It struck me in that moment how we have a door, a “glass, darkly”, that is a barrier between us and viewing God in His fully glory. But, when our master approaches from the other side, how wonderful it is to hear his voice. Knowing that “now I know in part; but then shall I know even as also I am known.” On this morning on celebration, amidst the music and foods and packages, my ear turns to hear the voice of Jesus.

(1 Corinthians 13)

Friday, December 24, 2010

The Impact – Christmas Eve

   Today is Christmas Eve, the last day prior to the actual Christmas day. I’ve been reading an advent prayer every day as a way to focus my thoughts on Jesus and his birth. As the list of things to get done, go do, and go see are crossed off, I find my minding becomes less focused on the things and more focused on the day and event in itself.

   That really hit my heart yesterday, with the words of familiar Christmas carols playing over the radio in my car. Silent night and the angels sang, Gloria, Shepherds watch their flocks, Away in the Manger… I felt like I could just have been knocked over by a feather as the amazing facts of the birth of Christ came hitting fresh. Gratitude flooded my heart as I thought of the preparation Jesus must have made to leave His heavenly home, knowing the humble circumstances he would have on this earth.
   I hope that you have a pleasant Christmas Eve and a wonderful Christmas that is full of the joy and gratitude of Christ’s sacrifice.

Tuesday, December 21, 2010

Impact of Community

   The story of the birth of Christ tends to find it’s center around Mary and Joseph and that wee baby. But, there were others there in the pages. Zechariah, Elizabeth, the shepherds, Simeon, Anna – the names I’m sure that are just a sampling of those who formed a community around the new parents. The people who surrounded Mary and Joseph provided a support for them. Perhaps there was advice offered, wisdom, how to’s, and questions answered about babies.

   Community can have a great impact, to strengthen a person or people. When a community is strong, the individual is stronger because of it. We learn to rely on each other, to use our strengths and the strengths of others. I think back to part of my own community –there are five of us. Five women who have worked together, laughed and cried together, grown together, and searched together. A community which has brought me great joy and times of great prayer shared. Together we are stronger, more able to handle the worlds difficulties. The strength of the tender heart is balanced with the practical, the worrier is balanced with the one gifted with faith assurances. We are not a perfect community and I do not seem them nearly as often as I would like – but we are a community nonetheless.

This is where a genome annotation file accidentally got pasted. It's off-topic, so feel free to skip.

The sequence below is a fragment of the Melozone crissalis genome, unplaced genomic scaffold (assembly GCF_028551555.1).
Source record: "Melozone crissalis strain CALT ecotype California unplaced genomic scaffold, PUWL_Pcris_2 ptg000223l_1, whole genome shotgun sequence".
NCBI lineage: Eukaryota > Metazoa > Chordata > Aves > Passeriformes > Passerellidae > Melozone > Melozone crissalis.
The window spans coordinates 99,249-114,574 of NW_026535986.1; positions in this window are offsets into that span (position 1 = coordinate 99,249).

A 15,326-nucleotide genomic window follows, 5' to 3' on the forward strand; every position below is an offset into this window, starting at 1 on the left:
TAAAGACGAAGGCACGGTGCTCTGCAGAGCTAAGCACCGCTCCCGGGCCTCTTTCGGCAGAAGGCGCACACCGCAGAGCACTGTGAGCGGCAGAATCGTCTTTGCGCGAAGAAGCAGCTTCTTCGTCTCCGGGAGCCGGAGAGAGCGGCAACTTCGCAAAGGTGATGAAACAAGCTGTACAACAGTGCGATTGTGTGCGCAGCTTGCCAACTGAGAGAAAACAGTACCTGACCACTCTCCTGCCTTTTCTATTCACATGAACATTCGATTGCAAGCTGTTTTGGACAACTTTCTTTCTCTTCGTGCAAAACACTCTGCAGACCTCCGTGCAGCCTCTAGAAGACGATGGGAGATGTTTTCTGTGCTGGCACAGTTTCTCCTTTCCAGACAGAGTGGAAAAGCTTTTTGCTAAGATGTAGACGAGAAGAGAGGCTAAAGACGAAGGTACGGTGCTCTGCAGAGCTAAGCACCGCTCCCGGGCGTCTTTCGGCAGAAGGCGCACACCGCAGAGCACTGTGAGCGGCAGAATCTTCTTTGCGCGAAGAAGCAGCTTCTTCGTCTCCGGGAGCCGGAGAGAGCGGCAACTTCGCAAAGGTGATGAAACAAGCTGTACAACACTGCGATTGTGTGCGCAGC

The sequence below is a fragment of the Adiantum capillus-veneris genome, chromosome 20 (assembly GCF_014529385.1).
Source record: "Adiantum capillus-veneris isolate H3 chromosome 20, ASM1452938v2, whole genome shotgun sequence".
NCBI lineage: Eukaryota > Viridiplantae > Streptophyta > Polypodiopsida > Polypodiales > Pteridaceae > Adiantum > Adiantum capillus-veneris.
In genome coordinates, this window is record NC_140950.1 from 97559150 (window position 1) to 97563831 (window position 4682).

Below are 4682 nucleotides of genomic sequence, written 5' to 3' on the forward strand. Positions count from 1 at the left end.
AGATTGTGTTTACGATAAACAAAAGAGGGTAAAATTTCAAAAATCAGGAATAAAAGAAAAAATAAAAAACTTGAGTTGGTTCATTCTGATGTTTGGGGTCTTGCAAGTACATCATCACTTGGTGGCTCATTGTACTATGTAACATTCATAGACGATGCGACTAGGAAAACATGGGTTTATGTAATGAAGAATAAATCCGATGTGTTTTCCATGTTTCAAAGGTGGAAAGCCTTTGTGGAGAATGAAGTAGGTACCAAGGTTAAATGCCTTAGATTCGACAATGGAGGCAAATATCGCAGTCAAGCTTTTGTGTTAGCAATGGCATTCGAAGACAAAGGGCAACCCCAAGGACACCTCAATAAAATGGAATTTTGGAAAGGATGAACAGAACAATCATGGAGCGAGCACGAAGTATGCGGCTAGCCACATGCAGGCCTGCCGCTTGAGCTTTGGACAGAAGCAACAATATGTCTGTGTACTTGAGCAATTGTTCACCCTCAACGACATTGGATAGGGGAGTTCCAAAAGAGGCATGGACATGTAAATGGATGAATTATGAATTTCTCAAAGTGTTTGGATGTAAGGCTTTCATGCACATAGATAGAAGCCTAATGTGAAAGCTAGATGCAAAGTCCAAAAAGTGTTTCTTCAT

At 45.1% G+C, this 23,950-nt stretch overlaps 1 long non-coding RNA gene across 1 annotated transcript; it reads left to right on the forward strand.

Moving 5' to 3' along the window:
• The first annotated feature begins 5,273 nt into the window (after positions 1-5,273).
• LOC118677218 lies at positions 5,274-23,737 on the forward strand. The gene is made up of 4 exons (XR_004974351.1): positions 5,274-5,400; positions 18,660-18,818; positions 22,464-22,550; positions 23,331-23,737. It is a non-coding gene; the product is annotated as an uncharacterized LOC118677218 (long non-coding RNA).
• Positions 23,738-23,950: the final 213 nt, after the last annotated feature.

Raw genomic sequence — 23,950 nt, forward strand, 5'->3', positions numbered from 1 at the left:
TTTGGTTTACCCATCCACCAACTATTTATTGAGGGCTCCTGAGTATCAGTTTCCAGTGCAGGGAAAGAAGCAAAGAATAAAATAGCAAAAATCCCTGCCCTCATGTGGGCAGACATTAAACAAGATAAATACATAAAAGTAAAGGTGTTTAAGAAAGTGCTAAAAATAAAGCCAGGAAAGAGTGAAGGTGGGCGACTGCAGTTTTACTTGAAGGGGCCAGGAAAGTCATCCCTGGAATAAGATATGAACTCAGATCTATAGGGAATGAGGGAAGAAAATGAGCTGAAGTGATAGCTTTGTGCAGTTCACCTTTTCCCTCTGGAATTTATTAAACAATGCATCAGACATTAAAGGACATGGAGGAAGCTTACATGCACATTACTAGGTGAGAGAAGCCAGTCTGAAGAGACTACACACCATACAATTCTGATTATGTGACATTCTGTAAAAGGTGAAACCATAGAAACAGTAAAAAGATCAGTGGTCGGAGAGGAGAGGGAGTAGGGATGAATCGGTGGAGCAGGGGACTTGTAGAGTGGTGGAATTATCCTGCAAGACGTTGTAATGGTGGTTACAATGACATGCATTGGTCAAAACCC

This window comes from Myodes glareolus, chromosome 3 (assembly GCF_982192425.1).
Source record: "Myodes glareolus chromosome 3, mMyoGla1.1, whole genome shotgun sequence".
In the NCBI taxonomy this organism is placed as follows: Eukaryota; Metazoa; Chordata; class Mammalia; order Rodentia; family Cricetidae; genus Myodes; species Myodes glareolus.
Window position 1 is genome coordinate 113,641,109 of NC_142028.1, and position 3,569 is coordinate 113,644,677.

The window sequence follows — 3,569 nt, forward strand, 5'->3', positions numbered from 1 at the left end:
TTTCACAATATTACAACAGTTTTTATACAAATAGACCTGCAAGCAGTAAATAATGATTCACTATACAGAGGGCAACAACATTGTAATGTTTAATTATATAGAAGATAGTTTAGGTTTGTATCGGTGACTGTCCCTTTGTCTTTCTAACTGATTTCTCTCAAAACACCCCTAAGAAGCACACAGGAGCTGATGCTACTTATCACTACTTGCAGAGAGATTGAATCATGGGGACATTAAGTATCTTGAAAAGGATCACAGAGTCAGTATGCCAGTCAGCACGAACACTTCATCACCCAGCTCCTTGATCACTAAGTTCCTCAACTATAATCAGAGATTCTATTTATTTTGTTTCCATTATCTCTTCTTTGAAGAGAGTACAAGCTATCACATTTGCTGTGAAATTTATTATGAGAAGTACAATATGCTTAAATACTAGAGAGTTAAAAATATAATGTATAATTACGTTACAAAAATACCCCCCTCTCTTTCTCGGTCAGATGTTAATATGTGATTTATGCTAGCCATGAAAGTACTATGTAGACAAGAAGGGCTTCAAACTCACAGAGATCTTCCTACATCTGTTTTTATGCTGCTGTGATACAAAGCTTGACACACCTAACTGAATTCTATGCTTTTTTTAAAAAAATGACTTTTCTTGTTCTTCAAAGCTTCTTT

Who is in your community? Is it a healthy community? Perhaps you need to move to a different “part of town” so to speak. Is it a wonderful community that you can rely on and be relied on in return? If so – that is a wonderful thing. Enjoy and be blessed by it. In the meanwhile, remember this:
  Luke 2: 15-20
“When the angels had left them and gone into heaven, the shepherds said to one another, ‘Let’s go to Bethlehem and see this thing that has happened, which the Lord has told us about.’ So they hurried off and found Mary and Joseph, and the baby, who was lying in the manger. When they had seen him, they spread the word concerning what had been told them about this child, and all who heard it were amazed at what the shepherds said to them. But Mary treasured up all these things and pondered them in her heart. The shepherds returned, glorifying and praising God for all the things they had heard and seen, which were just as they had been told.”